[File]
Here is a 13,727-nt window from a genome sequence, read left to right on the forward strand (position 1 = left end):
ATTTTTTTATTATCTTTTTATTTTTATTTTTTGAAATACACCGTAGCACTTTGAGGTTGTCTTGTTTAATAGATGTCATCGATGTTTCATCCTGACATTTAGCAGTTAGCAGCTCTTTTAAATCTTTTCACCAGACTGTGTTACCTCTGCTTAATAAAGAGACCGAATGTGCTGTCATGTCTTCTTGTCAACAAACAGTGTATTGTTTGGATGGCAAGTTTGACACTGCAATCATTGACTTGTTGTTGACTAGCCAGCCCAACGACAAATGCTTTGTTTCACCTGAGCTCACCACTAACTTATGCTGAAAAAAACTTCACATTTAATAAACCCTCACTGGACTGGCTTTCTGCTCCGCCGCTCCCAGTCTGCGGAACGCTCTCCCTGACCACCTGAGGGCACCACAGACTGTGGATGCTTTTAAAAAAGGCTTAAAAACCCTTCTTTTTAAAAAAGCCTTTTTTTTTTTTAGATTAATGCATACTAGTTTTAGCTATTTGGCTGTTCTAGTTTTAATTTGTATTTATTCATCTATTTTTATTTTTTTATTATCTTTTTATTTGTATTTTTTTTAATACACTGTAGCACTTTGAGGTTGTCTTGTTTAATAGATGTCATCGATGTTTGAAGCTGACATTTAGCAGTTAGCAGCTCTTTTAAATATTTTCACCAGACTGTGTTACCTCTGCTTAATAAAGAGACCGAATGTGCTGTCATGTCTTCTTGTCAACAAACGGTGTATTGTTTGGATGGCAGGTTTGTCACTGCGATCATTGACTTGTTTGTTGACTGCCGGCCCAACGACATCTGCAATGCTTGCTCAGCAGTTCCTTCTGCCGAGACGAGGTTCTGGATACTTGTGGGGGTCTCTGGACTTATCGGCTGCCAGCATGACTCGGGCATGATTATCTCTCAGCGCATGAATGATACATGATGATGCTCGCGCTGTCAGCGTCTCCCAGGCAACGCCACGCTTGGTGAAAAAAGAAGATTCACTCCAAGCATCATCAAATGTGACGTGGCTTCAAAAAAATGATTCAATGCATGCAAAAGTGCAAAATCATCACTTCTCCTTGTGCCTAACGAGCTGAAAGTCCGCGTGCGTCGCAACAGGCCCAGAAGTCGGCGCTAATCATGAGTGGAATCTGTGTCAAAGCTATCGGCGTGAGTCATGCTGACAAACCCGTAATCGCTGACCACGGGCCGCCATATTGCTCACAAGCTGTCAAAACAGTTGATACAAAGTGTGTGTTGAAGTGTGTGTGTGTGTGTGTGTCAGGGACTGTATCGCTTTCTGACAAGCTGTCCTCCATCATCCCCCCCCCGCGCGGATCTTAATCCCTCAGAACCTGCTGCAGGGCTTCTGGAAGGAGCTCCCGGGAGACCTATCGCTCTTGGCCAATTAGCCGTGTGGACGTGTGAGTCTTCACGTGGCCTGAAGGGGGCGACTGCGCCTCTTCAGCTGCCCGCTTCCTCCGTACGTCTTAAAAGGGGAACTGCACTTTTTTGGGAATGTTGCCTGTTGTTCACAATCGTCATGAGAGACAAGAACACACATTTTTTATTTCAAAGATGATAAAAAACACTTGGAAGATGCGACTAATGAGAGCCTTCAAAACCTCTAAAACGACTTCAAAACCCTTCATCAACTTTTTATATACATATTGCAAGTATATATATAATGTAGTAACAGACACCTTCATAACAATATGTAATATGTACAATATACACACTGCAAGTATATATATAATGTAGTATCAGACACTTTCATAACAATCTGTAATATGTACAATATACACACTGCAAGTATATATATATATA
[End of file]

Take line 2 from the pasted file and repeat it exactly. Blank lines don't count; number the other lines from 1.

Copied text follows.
ATTTTTTTATTATCTTTTTATTTTTATTTTTTGAAATACACCGTAGCACTTTGAGGTTGTCTTGTTTAATAGATGTCATCGATGTTTCATCCTGACATTTAGCAGTTAGCAGCTCTTTTAAATCTTTTCACCAGACTGTGTTACCTCTGCTTAATAAAGAGACCGAATGTGCTGTCATGTCTTCTTGTCAACAAACAGTGTATTGTTTGGATGGCAAGTTTGACACTGCAATCATTGACTTGTTGTTGACTAGCCAGCCCAACGACAAATGCTTTGTTTCACCTGAGCTCACCACTAACTTATGCTGAAAAAAACTTCACATTTAATAAACCCTCACTGGACTGGCTTTCTGCTCCGCCGCTCCCAGTCTGCGGAACGCTCTCCCTGACCACCTGAGGGCACCACAGACTGTGGATGCTTTTAAAAAAGGCTTAAAAACCCTTCTTTTTAAAAAAGCCTTTTTTTTTTTTAGATTAATGCATACTAGTTTTAGCTATTTGGCTGTTCTAGTTTTAATTTGTATTTATTCATCTATTTTTATTTTTTTATTATCTTTTTATTTGTATTTTTTTTAATACACTGTAGCACTTTGAGGTTGTCTTGTTTAATAGATGTCATCGATGTTTGAAGCTGACATTTAGCAGTTAGCAGCTCTTTTAAATATTTTCACCAGACTGTGTTACCTCTGCTTAATAAAGAGACCGAATGTGCTGTCATGTCTTCTTGTCAACAAACGGTGTATTGTTTGGATGGCAGGTTTGTCACTGCGATCATTGACTTGTTTGTTGACTGCCGGCCCAACGACATCTGCAATGCTTGCTCAGCAGTTCCTTCTGCCGAGACGAGGTTCTGGATACTTGTGGGGGTCTCTGGACTTATCGGCTGCCAGCATGACTCGGGCATGATTATCTCTCAGCGCATGAATGATACATGATGATGCTCGCGCTGTCAGCGTCTCCCAGGCAACGCCACGCTTGGTGAAAAAAGAAGATTCACTCCAAGCATCATCAAATGTGACGTGGCTTCAAAAAAATGATTCAATGCATGCAAAAGTGCAAAATCATCACTTCTCCTTGTGCCTAACGAGCTGAAAGTCCGCGTGCGTCGCAACAGGCCCAGAAGTCGGCGCTAATCATGAGTGGAATCTGTGTCAAAGCTATCGGCGTGAGTCATGCTGACAAACCCGTAATCGCTGACCACGGGCCGCCATATTGCTCACAAGCTGTCAAAACAGTTGATACAAAGTGTGTGTTGAAGTGTGTGTGTGTGTGTGTGTCAGGGACTGTATCGCTTTCTGACAAGCTGTCCTCCATCATCCCCCCCCCGCGCGGATCTTAATCCCTCAGAACCTGCTGCAGGGCTTCTGGAAGGAGCTCCCGGGAGACCTATCGCTCTTGGCCAATTAGCCGTGTGGACGTGTGAGTCTTCACGTGGCCTGAAGGGGGCGACTGCGCCTCTTCAGCTGCCCGCTTCCTCCGTACGTCTTAAAAGGGGAACTGCACTTTTTTGGGAATGTTGCCTGTTGTTCACAATCGTCATGAGAGACAAGAACACACATTTTTTATTTCAAAGATGATAAAAAACACTTGGAAGATGCGACTAATGAGAGCCTTCAAAACCTCTAAAACGACTTCAAAACCCTTCATCAACTTTTTATATACATATTGCAAGTATATATATAATGTAGTAACAGACACCTTCATAACAATATGTAATATGTACAATATACACACTGCAAGTATATATATAATGTAGTATCAGACACTTTCATAACAATCTGTAATATGTACAATATACACACTGCAAGTATATATATATATA